Friends and Family Are Not Your Target Customer
When it comes to everyday consumer brands, the average person can easily define their target customers. Think upper-middle-class suburban homeowners: Pottery Barn. Big and tall casual dudes: Duluth Trading Co. Glastonbury wannabes: Hunter. Frazzled families eating on the run between kids’ activities: Subway. Adults concerned with crows’ feet: Estee Lauder.
Target customers aren’t individuals; rather, these “personas” are an aggregation of customers most likely to loyally shop a brand. They aren’t taken for granted, either: a single company will spend millions each year to keep pace with their target customers’ shifting preferences, through research designed to a) know who the customer is right now and b) the ideal mix of product, price, and promotion most likely to get her to open her wallet. This is by careful design to ensure that any investment made to reach said target delivers an experience that delights them, and – if everything works – converts to sales and brand loyalty.
(Apologies to my friends in consumer insights and merchandising for the elementary description of this very real science and art.)
When it comes to a startup, however, that target customer is nascent. Her preferences aren’t yet established, and she has no idea yet what this new brand stands for, why the product is a good fit for her, or why she should consider a purchase.
At this stage, a sharp focus on product, price and promotion matters – immensely – as the persona comes into the frame and engages with your new brand.
It needn’t be complicated to develop a target customer for the new product, and then validate it through basic means. Two sources were instrumental while shaping our initial Alice Riot persona: publicly-available research (thank you, Google) and a survey of our combined networks of women (thanks, Survey Monkey). The insights shaped everything from our initial product line and price point to short- and long-term line extension plans (our “product roadmap” for the future).
Since the launch of our first collection, we’ve altered some of our target’s characteristics, thanks mainly to continued insights gathered through our digital marketing investments: Our price points are competitive. Inclusive size ranges and intersectionality in our styling make a big difference, and we have opportunities to expand our product line in ways that offer greater accessibility for more women. Our website needs to showcase stylized product shots, almost exclusively. And our top market? It’s not even in the U.S.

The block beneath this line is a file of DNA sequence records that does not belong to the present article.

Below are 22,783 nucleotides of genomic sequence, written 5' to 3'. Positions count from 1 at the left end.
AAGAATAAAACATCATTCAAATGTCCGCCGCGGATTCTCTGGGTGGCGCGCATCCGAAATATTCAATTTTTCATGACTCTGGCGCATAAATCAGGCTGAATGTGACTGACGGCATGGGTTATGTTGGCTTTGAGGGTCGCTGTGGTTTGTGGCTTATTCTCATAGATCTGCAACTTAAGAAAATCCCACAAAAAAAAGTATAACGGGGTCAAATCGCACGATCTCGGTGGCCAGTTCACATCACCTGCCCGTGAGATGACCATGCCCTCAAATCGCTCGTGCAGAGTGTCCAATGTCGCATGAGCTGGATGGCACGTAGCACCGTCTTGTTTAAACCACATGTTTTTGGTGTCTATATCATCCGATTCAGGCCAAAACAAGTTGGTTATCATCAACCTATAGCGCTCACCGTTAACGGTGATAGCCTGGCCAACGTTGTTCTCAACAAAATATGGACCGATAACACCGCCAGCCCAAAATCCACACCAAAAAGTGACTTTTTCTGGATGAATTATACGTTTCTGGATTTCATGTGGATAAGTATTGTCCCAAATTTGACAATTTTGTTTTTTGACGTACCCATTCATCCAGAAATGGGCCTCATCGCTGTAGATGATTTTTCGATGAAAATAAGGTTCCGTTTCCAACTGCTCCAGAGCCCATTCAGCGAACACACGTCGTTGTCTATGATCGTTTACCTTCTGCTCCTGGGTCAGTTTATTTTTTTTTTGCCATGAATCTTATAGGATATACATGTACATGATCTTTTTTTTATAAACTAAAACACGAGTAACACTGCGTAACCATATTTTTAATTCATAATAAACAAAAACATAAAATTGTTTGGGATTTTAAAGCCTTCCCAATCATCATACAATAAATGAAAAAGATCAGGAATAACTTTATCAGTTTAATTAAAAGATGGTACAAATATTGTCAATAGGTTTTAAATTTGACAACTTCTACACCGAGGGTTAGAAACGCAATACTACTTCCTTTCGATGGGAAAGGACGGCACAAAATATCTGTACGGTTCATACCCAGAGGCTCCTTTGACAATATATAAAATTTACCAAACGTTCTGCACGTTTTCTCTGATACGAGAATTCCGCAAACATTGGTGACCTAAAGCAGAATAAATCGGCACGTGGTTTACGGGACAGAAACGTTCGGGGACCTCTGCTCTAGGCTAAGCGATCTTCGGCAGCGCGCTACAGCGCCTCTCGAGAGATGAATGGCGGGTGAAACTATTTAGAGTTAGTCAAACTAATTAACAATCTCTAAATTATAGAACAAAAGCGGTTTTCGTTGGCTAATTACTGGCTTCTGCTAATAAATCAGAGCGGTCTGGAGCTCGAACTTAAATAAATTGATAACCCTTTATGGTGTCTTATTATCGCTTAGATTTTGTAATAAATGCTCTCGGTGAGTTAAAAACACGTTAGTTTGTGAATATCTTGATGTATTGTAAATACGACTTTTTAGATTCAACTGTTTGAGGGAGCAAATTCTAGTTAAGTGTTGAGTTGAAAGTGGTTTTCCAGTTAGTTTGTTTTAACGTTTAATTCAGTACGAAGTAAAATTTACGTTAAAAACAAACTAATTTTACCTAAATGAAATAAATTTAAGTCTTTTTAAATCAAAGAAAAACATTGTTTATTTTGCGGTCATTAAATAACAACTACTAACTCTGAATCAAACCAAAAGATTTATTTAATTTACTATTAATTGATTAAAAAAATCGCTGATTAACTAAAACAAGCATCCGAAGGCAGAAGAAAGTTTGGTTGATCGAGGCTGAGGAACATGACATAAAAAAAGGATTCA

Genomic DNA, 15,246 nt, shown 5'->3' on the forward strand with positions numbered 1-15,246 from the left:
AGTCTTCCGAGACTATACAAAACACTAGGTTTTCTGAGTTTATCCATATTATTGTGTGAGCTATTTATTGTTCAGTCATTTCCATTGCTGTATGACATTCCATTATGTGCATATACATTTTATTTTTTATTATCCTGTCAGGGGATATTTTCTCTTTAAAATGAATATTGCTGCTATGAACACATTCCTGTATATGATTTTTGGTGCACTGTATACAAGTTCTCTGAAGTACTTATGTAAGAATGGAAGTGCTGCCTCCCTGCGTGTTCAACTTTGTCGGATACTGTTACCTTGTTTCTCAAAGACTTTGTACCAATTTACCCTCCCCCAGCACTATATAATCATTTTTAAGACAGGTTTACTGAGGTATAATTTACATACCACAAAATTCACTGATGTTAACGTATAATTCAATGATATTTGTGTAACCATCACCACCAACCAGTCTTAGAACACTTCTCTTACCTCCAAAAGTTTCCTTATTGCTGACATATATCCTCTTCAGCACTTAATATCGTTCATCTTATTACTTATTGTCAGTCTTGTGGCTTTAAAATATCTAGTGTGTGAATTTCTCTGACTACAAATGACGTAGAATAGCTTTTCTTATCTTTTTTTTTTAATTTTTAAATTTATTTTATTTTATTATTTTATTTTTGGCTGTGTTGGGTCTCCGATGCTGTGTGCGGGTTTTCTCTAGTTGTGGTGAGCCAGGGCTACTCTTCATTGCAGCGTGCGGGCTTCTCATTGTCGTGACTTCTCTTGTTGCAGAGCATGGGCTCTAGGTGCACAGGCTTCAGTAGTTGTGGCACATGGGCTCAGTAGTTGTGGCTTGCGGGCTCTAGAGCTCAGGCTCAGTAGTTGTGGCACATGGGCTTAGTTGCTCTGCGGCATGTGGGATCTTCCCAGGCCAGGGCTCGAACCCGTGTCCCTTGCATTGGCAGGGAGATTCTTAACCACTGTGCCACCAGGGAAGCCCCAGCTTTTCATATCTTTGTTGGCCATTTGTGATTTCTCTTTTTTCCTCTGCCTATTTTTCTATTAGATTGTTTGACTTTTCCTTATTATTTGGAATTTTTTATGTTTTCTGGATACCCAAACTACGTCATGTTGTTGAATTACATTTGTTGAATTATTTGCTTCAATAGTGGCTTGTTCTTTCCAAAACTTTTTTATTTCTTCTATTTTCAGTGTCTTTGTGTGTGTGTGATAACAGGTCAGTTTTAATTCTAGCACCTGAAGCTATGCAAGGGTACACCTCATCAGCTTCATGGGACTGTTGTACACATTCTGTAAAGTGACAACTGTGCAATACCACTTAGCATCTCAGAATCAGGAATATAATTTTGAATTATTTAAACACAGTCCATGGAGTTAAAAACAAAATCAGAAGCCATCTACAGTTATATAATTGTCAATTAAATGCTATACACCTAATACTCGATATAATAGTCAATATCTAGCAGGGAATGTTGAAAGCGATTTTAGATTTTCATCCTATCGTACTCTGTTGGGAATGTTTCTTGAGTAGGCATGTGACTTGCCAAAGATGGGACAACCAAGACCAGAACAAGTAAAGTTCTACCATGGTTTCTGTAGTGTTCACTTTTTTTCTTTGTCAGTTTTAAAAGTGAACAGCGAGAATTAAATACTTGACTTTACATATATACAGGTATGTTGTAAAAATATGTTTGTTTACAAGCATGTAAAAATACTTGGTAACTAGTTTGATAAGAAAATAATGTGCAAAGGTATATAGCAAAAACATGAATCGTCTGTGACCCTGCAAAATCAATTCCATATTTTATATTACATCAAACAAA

But take heed, fellow founders, because there is a variable that you’ll need to navigate as you shape that target customer: Your personal inner circle of family and friends.
Many women across our networks do in fact fit our emerging persona. They play a key role as we build traction: They’re our #TeamAliceRiot brand ambassadors, feeding us a steady stream of stylized photos which fuel our social media feed and extend our reach across their own networks. It’s a nice complement to our broader go-to-market strategy.
But I’m talking about the people you know, and may even love, who are the farthest thing from your target. These well-intentioned backers may not share your laser focus on a customer persona; in fact, in their enthusiastic support of your startup, they may mistake themselves as your target customer. And they will tell you – and everyone else – what you should do to change your product, or price points, or even the entire business model so it’s more palatable to their preferences.
There are two simple steps to follow when handling these situations:
First, recognize that these ideas for your business come from a well-intentioned place. These are people who want to support your endeavors; they want to see you succeed. Be grateful.
Second, do NOT indulge them in these moments.
You’re currently testing your business against your emerging persona. You’re making super-tight investments to reach her in ways that will generate sales and (ultimately, hopefully, eventually) turn a profit. If you start now to entertain ideas that take a sharp left off your plan, you may have hard time proving out your hypothesis.
What to do? Tell them instead that you’ll add their ideas to the future product roadmap. Who knows what the future might hold? These could be million-dollar ideas. Just not now.
Our roadmap now has a bevy of ideas that may – or will never – come forward: activewear, tailored shirts, men’s ties and accessories, upholstery. One suggestion that we will pursue in 2019: a simple, floor-length, long-sleeved dress, which meets several of our customer persona criteria, including accessibility for women of more modest cultures.
I made some missteps early on with these suggestions from family and friends. I needed to quickly take my ego out of the equation; I shouldn’t expect them to fully understand our business model, but I can be kind and grateful for their ideas, because I know they’re rooting for us.
And that’s what matters. They just shouldn’t hold their breath for t-shirts.
Kelly Groehler is a veteran corporate brand, reputation and communications consultant with experience that touches nearly every point on the global supply chain, from sourcing to retail. She’s also co-founder and CEO of Alice Riot, a line of women’s apparel that features limited-edition prints by female contemporary artists, and a member of the Public Functionary board of directors.â